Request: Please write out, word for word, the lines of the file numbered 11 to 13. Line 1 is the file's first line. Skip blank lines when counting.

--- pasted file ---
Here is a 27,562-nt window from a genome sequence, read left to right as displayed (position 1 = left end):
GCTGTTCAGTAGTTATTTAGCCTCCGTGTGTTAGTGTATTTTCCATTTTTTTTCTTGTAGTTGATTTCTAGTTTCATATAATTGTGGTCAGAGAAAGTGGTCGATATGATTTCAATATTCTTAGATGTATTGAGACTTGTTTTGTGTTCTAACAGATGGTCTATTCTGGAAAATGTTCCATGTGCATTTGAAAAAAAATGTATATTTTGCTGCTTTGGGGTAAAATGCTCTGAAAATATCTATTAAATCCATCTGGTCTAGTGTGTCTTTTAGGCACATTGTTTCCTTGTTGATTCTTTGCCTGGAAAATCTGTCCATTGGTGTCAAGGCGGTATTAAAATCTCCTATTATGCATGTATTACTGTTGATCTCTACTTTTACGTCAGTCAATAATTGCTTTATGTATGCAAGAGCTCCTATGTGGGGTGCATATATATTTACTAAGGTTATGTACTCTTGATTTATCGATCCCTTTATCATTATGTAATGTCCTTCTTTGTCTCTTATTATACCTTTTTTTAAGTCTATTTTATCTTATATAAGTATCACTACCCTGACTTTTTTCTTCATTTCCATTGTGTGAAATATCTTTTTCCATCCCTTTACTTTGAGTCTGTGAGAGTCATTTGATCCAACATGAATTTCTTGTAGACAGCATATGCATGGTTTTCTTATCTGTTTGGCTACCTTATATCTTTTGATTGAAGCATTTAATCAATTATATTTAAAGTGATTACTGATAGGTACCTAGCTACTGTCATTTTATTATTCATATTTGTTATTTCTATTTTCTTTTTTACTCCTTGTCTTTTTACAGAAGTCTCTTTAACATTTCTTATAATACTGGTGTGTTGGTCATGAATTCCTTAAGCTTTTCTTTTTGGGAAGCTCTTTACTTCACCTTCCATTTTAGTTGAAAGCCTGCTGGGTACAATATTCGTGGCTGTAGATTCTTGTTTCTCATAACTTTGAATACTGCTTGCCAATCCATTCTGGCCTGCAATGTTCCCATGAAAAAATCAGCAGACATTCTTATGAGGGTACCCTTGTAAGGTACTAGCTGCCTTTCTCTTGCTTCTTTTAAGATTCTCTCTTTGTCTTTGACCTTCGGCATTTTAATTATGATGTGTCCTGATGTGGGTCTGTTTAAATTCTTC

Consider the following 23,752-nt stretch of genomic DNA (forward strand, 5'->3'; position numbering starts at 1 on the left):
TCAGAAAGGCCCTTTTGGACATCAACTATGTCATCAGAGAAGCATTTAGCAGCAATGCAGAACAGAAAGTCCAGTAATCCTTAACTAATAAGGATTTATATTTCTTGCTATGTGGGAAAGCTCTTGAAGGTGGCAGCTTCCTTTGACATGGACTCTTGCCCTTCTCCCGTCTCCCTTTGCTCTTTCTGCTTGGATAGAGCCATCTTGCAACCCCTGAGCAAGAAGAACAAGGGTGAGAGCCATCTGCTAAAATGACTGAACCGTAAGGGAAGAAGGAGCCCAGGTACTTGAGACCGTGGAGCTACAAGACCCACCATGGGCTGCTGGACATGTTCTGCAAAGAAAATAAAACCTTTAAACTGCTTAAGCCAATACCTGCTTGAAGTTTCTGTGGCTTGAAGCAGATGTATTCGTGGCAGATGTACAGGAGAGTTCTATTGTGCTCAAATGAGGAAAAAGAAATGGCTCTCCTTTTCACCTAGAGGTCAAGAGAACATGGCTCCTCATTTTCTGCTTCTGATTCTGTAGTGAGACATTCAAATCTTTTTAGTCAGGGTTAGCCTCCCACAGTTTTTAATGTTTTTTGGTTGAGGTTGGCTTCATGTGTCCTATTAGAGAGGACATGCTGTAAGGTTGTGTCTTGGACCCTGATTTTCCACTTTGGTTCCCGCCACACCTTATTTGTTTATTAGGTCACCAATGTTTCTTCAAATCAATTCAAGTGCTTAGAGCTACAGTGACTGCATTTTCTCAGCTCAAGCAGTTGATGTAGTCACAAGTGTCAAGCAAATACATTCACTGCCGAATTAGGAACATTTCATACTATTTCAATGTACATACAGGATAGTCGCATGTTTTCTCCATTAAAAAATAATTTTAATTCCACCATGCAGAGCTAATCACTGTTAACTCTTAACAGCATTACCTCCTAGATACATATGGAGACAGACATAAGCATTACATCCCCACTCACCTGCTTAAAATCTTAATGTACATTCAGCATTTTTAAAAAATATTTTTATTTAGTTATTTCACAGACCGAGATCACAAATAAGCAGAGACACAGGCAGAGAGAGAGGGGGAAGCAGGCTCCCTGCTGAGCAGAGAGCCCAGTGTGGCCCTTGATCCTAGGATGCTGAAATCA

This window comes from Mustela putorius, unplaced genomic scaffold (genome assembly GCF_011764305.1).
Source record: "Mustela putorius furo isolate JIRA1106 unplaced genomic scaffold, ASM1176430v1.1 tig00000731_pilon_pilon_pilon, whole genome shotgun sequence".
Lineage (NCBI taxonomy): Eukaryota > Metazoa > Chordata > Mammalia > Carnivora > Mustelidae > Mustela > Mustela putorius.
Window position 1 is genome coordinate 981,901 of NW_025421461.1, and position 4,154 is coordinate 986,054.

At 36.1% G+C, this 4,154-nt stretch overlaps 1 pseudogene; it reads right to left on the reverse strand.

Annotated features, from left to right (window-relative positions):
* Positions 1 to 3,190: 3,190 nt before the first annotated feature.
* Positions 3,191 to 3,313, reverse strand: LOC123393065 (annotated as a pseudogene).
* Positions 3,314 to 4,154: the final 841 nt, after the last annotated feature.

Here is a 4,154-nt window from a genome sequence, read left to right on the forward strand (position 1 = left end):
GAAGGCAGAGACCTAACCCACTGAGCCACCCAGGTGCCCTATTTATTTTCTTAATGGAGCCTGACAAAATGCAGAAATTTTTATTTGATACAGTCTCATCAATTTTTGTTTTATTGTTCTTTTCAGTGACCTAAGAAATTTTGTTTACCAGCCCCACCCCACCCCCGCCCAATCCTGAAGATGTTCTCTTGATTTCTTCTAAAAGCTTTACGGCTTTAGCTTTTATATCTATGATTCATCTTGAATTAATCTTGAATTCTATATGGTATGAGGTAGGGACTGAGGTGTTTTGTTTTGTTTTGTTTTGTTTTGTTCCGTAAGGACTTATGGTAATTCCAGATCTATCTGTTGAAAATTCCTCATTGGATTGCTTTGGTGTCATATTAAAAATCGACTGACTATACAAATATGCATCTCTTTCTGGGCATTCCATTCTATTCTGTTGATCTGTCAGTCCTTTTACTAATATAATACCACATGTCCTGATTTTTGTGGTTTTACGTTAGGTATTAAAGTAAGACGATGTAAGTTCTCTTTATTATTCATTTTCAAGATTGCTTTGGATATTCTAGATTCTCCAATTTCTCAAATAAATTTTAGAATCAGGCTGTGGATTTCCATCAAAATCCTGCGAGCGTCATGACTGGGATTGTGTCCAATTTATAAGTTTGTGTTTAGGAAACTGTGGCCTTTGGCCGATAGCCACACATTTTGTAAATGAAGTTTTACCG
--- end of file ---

* Positions 1 to 3,190: 3,190 nt before the first annotated feature.
* Positions 3,191 to 3,313, reverse strand: LOC123393065 (annotated as a pseudogene).
* Positions 3,314 to 4,154: the final 841 nt, after the last annotated feature.